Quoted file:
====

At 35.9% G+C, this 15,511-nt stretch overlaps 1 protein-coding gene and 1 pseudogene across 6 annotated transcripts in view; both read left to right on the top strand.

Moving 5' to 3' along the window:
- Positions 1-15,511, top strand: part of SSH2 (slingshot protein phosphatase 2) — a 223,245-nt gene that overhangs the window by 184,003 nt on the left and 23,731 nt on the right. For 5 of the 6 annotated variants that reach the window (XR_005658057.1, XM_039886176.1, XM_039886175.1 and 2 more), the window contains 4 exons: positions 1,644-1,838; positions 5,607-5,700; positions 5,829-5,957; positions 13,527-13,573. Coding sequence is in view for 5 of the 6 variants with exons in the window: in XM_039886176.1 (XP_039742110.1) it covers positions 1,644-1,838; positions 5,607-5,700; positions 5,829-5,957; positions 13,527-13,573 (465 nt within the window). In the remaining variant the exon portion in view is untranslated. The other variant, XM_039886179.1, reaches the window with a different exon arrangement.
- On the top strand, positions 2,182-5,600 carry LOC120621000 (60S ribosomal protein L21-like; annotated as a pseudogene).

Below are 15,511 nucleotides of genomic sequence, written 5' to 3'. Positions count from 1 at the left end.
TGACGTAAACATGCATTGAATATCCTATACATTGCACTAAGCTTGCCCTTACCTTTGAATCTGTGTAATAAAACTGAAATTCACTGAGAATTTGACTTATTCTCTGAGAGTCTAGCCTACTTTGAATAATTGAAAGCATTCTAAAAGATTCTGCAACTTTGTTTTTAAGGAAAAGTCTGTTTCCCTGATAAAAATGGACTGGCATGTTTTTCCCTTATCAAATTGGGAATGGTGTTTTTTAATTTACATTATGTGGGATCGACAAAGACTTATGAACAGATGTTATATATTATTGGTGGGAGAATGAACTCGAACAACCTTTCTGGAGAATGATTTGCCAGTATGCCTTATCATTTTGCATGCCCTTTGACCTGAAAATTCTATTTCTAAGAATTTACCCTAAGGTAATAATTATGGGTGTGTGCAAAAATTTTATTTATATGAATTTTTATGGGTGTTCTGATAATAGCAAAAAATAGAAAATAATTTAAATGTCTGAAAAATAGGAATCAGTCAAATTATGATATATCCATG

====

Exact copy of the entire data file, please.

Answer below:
At 35.9% G+C, this 15,511-nt stretch overlaps 1 protein-coding gene and 1 pseudogene across 6 annotated transcripts in view; both read left to right on the top strand.

Moving 5' to 3' along the window:
- Positions 1-15,511, top strand: part of SSH2 (slingshot protein phosphatase 2) — a 223,245-nt gene that overhangs the window by 184,003 nt on the left and 23,731 nt on the right. For 5 of the 6 annotated variants that reach the window (XR_005658057.1, XM_039886176.1, XM_039886175.1 and 2 more), the window contains 4 exons: positions 1,644-1,838; positions 5,607-5,700; positions 5,829-5,957; positions 13,527-13,573. Coding sequence is in view for 5 of the 6 variants with exons in the window: in XM_039886176.1 (XP_039742110.1) it covers positions 1,644-1,838; positions 5,607-5,700; positions 5,829-5,957; positions 13,527-13,573 (465 nt within the window). In the remaining variant the exon portion in view is untranslated. The other variant, XM_039886179.1, reaches the window with a different exon arrangement.
- On the top strand, positions 2,182-5,600 carry LOC120621000 (60S ribosomal protein L21-like; annotated as a pseudogene).

Below are 15,511 nucleotides of genomic sequence, written 5' to 3'. Positions count from 1 at the left end.
TGACGTAAACATGCATTGAATATCCTATACATTGCACTAAGCTTGCCCTTACCTTTGAATCTGTGTAATAAAACTGAAATTCACTGAGAATTTGACTTATTCTCTGAGAGTCTAGCCTACTTTGAATAATTGAAAGCATTCTAAAAGATTCTGCAACTTTGTTTTTAAGGAAAAGTCTGTTTCCCTGATAAAAATGGACTGGCATGTTTTTCCCTTATCAAATTGGGAATGGTGTTTTTTAATTTACATTATGTGGGATCGACAAAGACTTATGAACAGATGTTATATATTATTGGTGGGAGAATGAACTCGAACAACCTTTCTGGAGAATGATTTGCCAGTATGCCTTATCATTTTGCATGCCCTTTGACCTGAAAATTCTATTTCTAAGAATTTACCCTAAGGTAATAATTATGGGTGTGTGCAAAAATTTTATTTATATGAATTTTTATGGGTGTTCTGATAATAGCAAAAAATAGAAAATAATTTAAATGTCTGAAAAATAGGAATCAGTCAAATTATGATATATCCATG